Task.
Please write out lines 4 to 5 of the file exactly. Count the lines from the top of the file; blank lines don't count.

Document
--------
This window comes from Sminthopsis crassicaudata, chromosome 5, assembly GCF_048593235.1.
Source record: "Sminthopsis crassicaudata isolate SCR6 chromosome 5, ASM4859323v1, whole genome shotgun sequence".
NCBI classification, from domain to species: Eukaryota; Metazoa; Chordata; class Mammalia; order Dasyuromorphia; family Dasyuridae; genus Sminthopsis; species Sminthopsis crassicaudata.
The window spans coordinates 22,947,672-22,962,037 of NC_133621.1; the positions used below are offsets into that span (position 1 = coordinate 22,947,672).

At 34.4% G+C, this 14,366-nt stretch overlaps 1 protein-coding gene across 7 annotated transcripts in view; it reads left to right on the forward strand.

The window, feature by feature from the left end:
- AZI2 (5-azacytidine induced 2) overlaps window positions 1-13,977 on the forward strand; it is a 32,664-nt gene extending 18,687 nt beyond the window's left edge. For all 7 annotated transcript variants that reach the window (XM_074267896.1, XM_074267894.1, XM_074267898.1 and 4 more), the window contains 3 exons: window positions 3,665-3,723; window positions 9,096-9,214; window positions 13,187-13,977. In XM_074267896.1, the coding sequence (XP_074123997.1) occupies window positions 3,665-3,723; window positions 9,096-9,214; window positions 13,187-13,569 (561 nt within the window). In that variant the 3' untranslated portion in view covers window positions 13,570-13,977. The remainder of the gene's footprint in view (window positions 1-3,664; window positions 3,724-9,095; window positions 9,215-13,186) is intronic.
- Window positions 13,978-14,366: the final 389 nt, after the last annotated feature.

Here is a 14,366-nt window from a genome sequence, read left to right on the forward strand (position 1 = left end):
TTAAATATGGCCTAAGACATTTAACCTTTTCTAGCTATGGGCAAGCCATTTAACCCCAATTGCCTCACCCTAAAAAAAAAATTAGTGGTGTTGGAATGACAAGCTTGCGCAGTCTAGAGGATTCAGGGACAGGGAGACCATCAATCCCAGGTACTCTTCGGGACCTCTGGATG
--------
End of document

The window spans coordinates 22,947,672-22,962,037 of NC_133621.1; the positions used below are offsets into that span (position 1 = coordinate 22,947,672).

At 34.4% G+C, this 14,366-nt stretch overlaps 1 protein-coding gene across 7 annotated transcripts in view; it reads left to right on the forward strand.